The ascribed social position of an individual can lead them to achieve a higher status through accomplishments in life. A person’s ascribed social position can allow them greater access to services such as health care, education and lawyers. People in professions such as law, medicine and university lecturers, have their status through instrumental power and they have more influential, political and social group power. For many years society has been controlled by the politicians, monarchy, law, the church and the educated. It is no surprise that these are the groups who make the many important decisions to contribute to the effective running of our society. When discussing English Lexicon and the manner in which it was created, we can again see the power of one’s social status and the influences we live under today.
Historically the English had a long battle to create and maintain a standard version of their language. Of the three recorded periods of English language, Old English the first recorded language was between years 450 to 1150. Middle English followed from 1150 to 1500 which was developed into Modern English from 1500 to the present day. Standardisation of the English language did not take place until somewhere between 1550 and 1750; there is no definite reason why it occurred. A theory was that it was to distance England from France after the One Hundred Years War, the English wanted to maintain their own language. This was following a period of approximately three hundred years when people in England spoke French under the Norman rule when England was conquered after invasion.
Between the years 1340 and 1345 Geoffrey Chaucer was born into a prosperous middle class family in London. He went on to write the Canterbury Tales a most famous piece that contributed to the history of English language, following his efforts, in the early 1420’s, William Caxton was born in Kent and by the age of sixteen had been appointed as an apprentice to a wealthy London merchant.; Caxton was also the acting diplomat for the king. As Chaucer did, Caxton grew up in wealthy and politically powerful surroundings. This again paved the way for him to become an extremely important figure in the development of English language. In 1476 after studying the art of printing in Cologne, William Caxton introduced the first printing press in Westminster, England. The beginning of printing had a great effect on language, not only did it enforce the ‘standard’ acceptable version of English language it helped spread knowledge and the literacy level amongst the population increased.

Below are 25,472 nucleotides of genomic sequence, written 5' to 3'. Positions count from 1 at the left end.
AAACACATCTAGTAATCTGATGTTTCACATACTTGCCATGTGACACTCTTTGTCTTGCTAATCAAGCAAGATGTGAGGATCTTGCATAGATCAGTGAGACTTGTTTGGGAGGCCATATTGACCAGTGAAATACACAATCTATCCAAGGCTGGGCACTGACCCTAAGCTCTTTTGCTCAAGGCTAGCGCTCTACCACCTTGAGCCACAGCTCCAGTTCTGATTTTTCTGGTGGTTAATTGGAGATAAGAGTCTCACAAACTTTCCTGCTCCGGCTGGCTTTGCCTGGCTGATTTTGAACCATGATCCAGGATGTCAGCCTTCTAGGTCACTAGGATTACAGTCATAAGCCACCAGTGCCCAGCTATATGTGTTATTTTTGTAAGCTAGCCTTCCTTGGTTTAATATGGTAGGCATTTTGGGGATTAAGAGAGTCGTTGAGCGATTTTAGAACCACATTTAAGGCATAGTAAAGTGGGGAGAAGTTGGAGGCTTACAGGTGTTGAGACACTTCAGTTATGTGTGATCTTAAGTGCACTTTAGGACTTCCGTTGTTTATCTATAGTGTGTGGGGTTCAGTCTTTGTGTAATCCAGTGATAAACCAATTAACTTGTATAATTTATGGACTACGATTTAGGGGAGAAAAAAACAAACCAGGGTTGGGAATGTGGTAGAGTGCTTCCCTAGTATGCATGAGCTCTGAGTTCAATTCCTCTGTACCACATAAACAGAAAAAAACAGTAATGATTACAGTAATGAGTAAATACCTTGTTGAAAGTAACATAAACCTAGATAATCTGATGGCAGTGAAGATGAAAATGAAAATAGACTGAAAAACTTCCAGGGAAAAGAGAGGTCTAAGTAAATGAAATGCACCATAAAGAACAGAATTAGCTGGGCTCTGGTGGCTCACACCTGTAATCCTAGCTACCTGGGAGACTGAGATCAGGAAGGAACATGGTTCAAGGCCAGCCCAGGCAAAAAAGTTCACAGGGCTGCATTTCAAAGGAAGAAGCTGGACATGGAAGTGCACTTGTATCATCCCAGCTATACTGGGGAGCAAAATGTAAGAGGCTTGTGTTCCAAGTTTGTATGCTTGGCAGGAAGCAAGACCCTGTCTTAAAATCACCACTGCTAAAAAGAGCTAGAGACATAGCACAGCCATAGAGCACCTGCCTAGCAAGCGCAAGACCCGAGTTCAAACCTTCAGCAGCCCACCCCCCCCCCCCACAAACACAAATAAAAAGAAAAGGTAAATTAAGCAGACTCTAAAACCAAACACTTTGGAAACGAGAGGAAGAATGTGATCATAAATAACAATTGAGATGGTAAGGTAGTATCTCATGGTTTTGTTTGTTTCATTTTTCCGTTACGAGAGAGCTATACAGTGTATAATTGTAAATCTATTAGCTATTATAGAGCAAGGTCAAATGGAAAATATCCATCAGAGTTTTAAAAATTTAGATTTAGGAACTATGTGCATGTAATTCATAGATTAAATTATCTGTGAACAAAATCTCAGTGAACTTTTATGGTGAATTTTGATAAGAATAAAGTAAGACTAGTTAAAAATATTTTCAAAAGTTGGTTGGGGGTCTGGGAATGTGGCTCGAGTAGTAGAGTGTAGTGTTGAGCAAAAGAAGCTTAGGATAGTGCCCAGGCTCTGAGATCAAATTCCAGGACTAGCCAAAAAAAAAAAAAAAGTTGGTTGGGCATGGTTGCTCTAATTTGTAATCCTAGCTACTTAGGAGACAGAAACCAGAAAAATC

The printers had to decide on which dialect to use with regions outside London, for example the Midlands, East Midlands and South East. It was eventually decided that the East Midlands dialect would be the ’standard’ version as that were the most influential socially and economically. Though East Midlands dialect was the basis on standardisation there were influences from other dialects in the country. The language that was spoken by the merchant class in London was the East Midlands dialect while the lower class spoke a South Eastern dialect, now known as ‘Cockney’.
In the 1700’s the modern English language we are familiar with was almost completed, the patterns of speech were in place that we would recognise and understand today. An approximate amount of ten thousand words were included with the English vocabulary. The words were taken from the Greek and Latin affixes and the distinction between class and accents began to neutralize. Jonathon Swift was a great English satirist who once suggested that the Irish should eat their own children! Despite his unorthodox manner Swift, was an advocate of standardising the English language as he felt the language had been decaying and he pursued the uniformity of the words. He sought to make the English language durable and indeed had profound influence on the language. Jonathon Swift had instrumental, social, political and personal power confirming once again that the process of standardisation is associated with social class. The changes that have been made to the language have all been made by prominent members of society, those with money and upper class connections, if they are not in the upper class themselves. It was in 1712 that Swift introduced us to ‘A proposal for an Academy of the English Language’ but it was outvoted by parliament. After this suggestion by Swift, many linguists began to put forward their thoughts on how the English language should and should not be used. It was not until 1755 that the first dictionary was published.